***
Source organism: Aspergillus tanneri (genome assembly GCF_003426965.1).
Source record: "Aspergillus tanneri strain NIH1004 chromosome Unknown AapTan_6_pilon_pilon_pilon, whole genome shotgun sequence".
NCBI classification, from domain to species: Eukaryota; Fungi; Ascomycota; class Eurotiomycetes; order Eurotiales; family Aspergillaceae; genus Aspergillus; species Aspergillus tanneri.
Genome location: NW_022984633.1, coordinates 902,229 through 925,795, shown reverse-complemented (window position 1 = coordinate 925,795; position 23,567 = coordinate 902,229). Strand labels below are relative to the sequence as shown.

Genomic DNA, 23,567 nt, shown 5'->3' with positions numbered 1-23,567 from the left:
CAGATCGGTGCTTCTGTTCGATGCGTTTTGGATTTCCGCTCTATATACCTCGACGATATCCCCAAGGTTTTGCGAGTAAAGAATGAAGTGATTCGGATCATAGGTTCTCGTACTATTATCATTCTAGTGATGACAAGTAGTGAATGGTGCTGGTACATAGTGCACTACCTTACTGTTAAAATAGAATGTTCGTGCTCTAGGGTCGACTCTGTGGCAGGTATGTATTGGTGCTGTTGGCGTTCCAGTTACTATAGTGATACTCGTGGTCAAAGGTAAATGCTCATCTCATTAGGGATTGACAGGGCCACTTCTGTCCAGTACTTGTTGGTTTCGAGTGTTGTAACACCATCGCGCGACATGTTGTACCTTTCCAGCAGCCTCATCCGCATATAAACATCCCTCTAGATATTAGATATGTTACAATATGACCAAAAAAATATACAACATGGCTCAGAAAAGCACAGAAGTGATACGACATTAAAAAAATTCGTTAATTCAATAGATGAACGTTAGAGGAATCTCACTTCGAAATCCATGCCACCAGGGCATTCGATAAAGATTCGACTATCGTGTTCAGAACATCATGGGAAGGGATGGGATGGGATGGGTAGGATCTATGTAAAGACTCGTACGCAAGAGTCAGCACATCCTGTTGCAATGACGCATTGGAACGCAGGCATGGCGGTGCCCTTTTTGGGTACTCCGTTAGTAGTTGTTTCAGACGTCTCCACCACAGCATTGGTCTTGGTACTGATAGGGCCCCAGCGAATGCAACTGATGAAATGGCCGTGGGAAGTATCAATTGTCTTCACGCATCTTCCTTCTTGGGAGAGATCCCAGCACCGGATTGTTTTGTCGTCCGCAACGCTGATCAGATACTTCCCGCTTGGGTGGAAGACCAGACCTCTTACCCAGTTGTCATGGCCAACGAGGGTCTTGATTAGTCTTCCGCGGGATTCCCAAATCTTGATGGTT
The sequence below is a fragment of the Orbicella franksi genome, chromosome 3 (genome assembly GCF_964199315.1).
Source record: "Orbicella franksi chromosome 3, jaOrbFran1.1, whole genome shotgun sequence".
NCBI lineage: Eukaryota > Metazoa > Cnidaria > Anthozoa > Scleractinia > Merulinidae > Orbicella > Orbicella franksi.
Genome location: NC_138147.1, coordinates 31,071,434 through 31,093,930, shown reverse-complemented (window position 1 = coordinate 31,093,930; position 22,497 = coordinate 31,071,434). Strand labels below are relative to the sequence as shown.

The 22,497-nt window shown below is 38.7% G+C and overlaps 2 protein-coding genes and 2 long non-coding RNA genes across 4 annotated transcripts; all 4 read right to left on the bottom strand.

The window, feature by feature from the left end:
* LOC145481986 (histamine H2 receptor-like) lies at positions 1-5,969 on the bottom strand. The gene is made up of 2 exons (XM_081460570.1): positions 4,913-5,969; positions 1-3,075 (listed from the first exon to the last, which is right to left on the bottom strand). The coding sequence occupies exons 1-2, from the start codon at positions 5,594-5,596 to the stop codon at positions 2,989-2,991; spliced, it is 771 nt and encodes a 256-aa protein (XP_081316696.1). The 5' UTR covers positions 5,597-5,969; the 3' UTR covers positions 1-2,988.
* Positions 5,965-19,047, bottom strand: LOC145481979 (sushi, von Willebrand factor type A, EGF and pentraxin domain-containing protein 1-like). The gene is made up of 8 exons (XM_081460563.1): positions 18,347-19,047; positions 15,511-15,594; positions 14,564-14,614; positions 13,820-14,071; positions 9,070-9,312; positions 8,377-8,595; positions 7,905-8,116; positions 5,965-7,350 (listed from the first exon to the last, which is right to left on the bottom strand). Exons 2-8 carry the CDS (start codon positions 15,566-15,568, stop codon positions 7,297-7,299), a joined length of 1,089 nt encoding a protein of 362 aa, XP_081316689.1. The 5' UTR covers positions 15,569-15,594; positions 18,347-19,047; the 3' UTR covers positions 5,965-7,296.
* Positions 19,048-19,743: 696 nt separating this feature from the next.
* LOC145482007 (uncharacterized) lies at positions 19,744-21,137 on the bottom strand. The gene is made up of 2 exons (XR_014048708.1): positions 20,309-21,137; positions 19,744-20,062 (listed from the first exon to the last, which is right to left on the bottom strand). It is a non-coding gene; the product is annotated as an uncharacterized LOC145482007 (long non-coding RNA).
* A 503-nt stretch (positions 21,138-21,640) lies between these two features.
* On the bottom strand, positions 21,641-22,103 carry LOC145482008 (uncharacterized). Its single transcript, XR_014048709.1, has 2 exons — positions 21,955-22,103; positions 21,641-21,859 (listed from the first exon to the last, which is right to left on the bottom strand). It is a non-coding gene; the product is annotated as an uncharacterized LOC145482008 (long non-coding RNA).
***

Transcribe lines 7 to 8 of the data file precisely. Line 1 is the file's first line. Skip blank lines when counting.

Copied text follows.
The sequence below is a fragment of the Orbicella franksi genome, chromosome 3 (genome assembly GCF_964199315.1).
Source record: "Orbicella franksi chromosome 3, jaOrbFran1.1, whole genome shotgun sequence".